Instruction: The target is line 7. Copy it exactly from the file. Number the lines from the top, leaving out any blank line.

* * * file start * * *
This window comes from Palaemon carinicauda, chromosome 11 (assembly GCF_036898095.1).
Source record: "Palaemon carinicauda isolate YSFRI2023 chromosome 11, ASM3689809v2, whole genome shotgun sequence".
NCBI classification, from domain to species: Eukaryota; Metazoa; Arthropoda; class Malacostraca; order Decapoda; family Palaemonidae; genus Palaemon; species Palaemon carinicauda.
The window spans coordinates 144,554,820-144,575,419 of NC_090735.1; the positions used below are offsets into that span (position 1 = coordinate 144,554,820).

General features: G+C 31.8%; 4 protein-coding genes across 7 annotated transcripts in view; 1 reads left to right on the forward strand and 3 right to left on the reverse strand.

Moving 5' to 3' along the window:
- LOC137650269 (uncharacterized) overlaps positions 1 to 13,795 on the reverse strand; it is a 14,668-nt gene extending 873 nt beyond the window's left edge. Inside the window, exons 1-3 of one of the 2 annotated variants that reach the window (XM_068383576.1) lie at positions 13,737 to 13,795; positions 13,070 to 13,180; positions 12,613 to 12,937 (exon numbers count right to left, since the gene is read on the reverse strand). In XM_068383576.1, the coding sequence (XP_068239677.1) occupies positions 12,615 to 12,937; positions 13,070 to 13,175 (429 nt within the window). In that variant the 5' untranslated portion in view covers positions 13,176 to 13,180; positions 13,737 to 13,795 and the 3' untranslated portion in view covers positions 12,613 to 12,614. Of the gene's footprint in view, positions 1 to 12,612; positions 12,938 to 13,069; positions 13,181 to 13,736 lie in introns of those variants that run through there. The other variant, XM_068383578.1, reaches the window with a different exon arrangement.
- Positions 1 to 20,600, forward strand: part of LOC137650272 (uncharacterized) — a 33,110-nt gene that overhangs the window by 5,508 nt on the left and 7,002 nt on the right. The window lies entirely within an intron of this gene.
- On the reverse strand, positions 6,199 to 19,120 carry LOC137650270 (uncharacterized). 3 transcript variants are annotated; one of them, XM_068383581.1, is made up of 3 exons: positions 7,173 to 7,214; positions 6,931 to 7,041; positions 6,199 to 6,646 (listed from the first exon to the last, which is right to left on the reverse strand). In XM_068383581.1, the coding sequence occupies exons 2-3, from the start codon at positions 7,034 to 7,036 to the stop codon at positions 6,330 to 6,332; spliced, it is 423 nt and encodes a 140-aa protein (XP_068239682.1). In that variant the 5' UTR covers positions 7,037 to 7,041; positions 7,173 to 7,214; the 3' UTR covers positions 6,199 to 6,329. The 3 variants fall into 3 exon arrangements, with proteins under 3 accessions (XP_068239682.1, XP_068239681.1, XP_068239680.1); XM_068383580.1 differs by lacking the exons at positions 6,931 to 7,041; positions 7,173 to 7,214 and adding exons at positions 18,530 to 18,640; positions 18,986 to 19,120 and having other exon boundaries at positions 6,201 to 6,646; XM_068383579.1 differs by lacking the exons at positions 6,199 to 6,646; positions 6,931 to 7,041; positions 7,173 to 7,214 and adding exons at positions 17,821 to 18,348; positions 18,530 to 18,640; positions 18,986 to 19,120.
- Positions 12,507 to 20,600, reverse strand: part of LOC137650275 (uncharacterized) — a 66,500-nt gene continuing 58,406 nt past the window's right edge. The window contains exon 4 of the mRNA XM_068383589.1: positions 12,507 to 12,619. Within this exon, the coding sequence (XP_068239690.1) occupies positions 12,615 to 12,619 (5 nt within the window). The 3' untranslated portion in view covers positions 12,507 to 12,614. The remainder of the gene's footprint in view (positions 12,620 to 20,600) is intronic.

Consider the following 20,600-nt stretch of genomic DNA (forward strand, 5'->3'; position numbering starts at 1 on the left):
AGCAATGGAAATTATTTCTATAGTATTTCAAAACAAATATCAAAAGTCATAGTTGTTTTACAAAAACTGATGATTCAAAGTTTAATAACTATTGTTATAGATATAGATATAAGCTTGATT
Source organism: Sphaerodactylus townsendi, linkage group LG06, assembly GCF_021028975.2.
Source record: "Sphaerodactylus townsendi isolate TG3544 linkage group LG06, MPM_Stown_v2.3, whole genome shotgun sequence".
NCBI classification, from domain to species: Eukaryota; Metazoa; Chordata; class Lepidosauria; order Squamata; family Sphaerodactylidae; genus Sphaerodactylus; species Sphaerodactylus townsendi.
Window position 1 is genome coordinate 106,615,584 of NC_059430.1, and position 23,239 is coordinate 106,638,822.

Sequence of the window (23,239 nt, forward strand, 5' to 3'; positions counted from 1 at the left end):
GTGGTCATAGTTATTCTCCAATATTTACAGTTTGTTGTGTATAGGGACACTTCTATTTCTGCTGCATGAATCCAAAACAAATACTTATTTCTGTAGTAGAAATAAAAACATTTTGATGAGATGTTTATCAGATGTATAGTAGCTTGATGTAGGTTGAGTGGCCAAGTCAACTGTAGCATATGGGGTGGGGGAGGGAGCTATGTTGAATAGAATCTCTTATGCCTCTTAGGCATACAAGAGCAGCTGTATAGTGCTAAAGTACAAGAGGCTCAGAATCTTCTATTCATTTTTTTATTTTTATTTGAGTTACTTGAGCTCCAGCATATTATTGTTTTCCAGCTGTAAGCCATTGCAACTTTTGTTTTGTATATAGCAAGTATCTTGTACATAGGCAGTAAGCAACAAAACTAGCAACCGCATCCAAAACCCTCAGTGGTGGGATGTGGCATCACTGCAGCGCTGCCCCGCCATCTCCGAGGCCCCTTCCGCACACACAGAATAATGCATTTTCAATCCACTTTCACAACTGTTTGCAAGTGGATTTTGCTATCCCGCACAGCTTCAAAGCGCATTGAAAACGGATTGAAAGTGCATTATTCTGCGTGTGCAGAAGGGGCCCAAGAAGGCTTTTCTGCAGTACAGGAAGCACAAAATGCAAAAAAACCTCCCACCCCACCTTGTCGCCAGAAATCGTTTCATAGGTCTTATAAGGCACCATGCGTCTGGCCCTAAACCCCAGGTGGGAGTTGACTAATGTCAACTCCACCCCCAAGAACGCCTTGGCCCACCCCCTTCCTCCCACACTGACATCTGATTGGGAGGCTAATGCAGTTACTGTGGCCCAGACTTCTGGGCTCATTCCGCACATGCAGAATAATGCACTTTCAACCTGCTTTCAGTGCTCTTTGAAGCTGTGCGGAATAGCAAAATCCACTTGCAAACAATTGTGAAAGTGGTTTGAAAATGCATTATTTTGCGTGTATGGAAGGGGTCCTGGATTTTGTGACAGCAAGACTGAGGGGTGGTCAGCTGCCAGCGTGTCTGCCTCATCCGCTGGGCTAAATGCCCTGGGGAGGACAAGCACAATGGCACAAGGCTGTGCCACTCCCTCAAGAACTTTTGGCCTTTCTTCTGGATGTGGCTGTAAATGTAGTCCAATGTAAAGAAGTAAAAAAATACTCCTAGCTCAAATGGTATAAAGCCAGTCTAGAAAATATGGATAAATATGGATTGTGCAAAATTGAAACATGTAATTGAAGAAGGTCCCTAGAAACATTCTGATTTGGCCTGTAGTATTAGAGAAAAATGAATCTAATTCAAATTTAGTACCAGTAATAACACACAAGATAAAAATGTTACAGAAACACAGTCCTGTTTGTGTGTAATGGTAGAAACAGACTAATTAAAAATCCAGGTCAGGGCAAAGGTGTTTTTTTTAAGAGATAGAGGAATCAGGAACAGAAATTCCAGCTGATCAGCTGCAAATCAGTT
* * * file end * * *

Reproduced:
- LOC137650269 (uncharacterized) overlaps positions 1 to 13,795 on the reverse strand; it is a 14,668-nt gene extending 873 nt beyond the window's left edge. Inside the window, exons 1-3 of one of the 2 annotated variants that reach the window (XM_068383576.1) lie at positions 13,737 to 13,795; positions 13,070 to 13,180; positions 12,613 to 12,937 (exon numbers count right to left, since the gene is read on the reverse strand). In XM_068383576.1, the coding sequence (XP_068239677.1) occupies positions 12,615 to 12,937; positions 13,070 to 13,175 (429 nt within the window). In that variant the 5' untranslated portion in view covers positions 13,176 to 13,180; positions 13,737 to 13,795 and the 3' untranslated portion in view covers positions 12,613 to 12,614. Of the gene's footprint in view, positions 1 to 12,612; positions 12,938 to 13,069; positions 13,181 to 13,736 lie in introns of those variants that run through there. The other variant, XM_068383578.1, reaches the window with a different exon arrangement.